An Advisory from the Fire Department: Exposure to Carbon Monoxide Can Be Deadly

The Big Bear Lake Fire Protection District has also increased staffing to get through the storms.

The Big Bear Lake Fire Protection District has also increased staffing to get through the storms.

Big Bear Lake, CA – Carbon monoxide, a colorless and odorless toxic gas, is produced when fuels such as wood, natural gas, propane and gasoline burn incompletely. Heating and cooking equipment are potential sources of carbon monoxide, as well as vehicles and generators operating in enclosed spaces.
Just this week, members of the Big Bear Lake Fire Protection District responded to a carbon monoxide incident at a business in the City of Big Bear Lake. The business was evacuated while emergency personnel searched for the source of the carbon monoxide gas. With the assistance of Southwest Gas, a faulty water heater was found to be the cause of the problem. Emergency personnel provided on-scene medical care to one employee who reported feeling ill.
Shortness of breath, nausea, dizziness and headaches are all common signs of carbon monoxide poisoning. Big Bear Valley residents and visitors are reminded to be aware of these symptoms which can be mistaken for the flu or food poisoning. In extreme cases, carbon monoxide poisoning can lead to death. A few precautionary measures can save lives:
Inside the home
– Install carbon monoxide (CO) alarms inside the home to provide early warning of accumulating CO. CO alarms should be installed in a central location outside each separate sleeping area and on each level of the home.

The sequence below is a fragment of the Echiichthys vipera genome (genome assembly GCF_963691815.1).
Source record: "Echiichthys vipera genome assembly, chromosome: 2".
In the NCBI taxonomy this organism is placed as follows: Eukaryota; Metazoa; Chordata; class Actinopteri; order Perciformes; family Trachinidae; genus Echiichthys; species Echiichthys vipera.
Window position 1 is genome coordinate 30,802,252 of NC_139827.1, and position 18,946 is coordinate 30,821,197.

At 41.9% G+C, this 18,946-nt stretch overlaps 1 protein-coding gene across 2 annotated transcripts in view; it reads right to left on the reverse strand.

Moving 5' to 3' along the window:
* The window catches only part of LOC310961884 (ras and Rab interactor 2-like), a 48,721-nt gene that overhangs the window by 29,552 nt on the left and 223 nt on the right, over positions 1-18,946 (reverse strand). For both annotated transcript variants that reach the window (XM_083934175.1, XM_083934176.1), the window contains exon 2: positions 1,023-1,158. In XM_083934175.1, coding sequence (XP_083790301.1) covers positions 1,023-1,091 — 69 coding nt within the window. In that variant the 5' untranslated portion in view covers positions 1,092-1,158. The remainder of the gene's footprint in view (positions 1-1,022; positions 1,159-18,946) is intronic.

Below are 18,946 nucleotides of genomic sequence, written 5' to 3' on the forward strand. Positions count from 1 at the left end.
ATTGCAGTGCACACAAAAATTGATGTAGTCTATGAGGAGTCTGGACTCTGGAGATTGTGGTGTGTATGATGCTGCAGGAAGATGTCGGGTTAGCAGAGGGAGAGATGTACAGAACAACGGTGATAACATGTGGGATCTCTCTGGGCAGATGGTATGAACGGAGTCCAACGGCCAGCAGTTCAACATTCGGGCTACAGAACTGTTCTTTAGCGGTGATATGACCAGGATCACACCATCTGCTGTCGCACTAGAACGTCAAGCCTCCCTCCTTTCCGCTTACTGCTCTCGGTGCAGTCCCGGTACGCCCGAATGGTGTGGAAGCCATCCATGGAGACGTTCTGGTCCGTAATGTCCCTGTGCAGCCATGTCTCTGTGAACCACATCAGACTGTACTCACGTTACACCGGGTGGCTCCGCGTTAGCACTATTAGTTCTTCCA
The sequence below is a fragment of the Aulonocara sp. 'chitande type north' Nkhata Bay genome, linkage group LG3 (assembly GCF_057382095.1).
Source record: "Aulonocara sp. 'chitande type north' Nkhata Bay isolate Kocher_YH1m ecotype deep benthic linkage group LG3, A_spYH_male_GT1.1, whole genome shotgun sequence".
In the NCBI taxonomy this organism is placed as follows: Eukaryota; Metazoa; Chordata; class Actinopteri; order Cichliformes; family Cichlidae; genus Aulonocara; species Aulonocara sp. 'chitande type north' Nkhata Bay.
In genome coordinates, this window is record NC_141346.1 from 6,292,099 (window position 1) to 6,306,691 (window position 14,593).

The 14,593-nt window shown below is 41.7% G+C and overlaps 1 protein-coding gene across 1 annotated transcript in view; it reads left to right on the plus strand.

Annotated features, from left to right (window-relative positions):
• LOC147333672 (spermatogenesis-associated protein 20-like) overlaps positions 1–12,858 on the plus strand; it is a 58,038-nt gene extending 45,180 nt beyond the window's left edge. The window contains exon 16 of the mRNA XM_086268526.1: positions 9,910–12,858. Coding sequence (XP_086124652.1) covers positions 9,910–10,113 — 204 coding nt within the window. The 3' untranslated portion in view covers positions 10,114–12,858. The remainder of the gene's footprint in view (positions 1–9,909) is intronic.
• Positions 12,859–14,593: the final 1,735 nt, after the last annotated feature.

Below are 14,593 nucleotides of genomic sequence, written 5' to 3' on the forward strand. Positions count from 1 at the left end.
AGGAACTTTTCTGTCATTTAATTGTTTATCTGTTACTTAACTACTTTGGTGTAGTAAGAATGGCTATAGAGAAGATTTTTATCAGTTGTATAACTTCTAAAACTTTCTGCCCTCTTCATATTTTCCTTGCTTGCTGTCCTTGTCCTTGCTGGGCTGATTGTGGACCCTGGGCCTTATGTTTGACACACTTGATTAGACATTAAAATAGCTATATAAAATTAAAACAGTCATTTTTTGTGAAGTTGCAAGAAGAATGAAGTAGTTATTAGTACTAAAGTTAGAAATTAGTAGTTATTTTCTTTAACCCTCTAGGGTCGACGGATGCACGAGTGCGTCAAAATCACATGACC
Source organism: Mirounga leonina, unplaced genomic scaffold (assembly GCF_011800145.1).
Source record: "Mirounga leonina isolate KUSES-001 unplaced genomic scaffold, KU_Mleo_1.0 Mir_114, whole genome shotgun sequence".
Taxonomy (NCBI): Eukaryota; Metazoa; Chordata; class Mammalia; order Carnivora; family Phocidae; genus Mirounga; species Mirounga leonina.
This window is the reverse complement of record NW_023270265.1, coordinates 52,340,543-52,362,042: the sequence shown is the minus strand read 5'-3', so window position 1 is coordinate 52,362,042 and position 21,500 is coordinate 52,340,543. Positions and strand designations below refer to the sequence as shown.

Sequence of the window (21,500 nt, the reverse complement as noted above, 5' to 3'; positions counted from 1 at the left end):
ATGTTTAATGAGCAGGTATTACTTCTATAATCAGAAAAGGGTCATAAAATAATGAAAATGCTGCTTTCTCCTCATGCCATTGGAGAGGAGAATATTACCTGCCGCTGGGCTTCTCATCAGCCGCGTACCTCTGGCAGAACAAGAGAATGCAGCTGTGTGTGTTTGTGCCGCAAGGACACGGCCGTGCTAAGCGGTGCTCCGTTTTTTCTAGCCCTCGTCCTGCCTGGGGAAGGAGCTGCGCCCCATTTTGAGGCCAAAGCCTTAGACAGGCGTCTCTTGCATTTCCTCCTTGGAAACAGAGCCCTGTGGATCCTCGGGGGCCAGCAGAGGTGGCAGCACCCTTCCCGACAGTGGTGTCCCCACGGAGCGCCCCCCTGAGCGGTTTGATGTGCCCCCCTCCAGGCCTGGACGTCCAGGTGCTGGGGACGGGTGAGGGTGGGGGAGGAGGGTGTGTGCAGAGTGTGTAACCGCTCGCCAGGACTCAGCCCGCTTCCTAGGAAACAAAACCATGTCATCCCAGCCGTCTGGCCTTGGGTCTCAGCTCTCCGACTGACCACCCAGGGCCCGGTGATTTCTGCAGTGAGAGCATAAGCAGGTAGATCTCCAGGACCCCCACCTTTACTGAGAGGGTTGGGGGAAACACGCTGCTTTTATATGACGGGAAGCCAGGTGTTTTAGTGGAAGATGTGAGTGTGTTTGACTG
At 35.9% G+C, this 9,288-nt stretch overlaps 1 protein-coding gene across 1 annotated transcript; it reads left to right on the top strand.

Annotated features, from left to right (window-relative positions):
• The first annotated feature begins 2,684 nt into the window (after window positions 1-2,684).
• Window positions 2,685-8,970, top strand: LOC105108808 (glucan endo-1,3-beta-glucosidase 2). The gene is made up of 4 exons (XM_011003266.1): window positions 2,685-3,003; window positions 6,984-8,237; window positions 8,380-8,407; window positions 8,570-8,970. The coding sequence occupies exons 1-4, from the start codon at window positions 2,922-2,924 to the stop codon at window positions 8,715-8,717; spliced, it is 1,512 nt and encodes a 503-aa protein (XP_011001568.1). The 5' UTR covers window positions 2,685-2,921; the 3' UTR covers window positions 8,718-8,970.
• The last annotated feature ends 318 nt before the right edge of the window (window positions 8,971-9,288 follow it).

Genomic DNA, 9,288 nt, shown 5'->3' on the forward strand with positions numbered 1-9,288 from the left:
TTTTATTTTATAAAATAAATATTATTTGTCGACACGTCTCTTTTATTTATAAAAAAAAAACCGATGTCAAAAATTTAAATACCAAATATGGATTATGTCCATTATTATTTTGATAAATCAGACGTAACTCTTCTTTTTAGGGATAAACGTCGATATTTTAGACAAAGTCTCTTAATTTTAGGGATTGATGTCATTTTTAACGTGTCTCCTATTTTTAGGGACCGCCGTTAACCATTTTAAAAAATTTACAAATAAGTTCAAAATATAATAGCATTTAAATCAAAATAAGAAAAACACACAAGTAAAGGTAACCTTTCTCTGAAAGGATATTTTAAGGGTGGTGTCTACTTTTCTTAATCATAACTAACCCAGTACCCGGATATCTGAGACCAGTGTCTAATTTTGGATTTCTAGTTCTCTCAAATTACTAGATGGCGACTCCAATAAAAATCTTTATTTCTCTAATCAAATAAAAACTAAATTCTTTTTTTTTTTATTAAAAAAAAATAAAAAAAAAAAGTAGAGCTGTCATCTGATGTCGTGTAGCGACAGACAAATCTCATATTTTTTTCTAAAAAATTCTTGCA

– Test CO alarms at least once a month and replace CO alarms according to the manufacturer’s instructions.
– CO alarms are not substitutes for smoke alarms  Know the difference between the sound of smoke alarms and CO alarms.
– Have fuel-burning heating equipment (fireplaces, furnaces, water heaters, wood-burning stoves, etc.) and chimneys inspected by a professional every year, preferably before cold weather sets in.
– When using a fireplace, open the flue for adequate ventilation.
– Never use the oven to heat your home.
Outside the home
– When warming a vehicle, remove it from the garage immediately after starting it. Do not run a vehicle, generator, or other fueled engine or motor indoors, even if garage doors are open. Make sure the exhaust pipe of a running vehicle is not covered with snow.
– Generators should be operated in well ventilated locations outside away from all door window and vent openings.
– During and after a snowstorm, make sure vents for the dryer, furnace, stove, and fireplace are clear of snow build-up.
– Only use barbecue grills, which can produce CO, outside. Never use them inside the home, garage, or near building openings.
If your CO alarm sounds
– Immediately move to a fresh air location outdoors or by an open window or door. Call for help from a fresh air location. Remain at a fresh air location until emergency personnel arrive to assist you.
– If the audible trouble signal sounds, check for low batteries or other trouble indicators.
To gain additional information about carbon monoxide poisoning prevention, visit nfpa.org or call your local fire department: Big Bear City Fire Department, 909/585-2362; Big Bear Lake Fire Protection District, 909/866-7566, ext. 4; San Bernardino County Fire Department, Fawnskin, 909/866-4878; and San Bernardino County Fire Department, Baldwin Lake, 909/584-9911.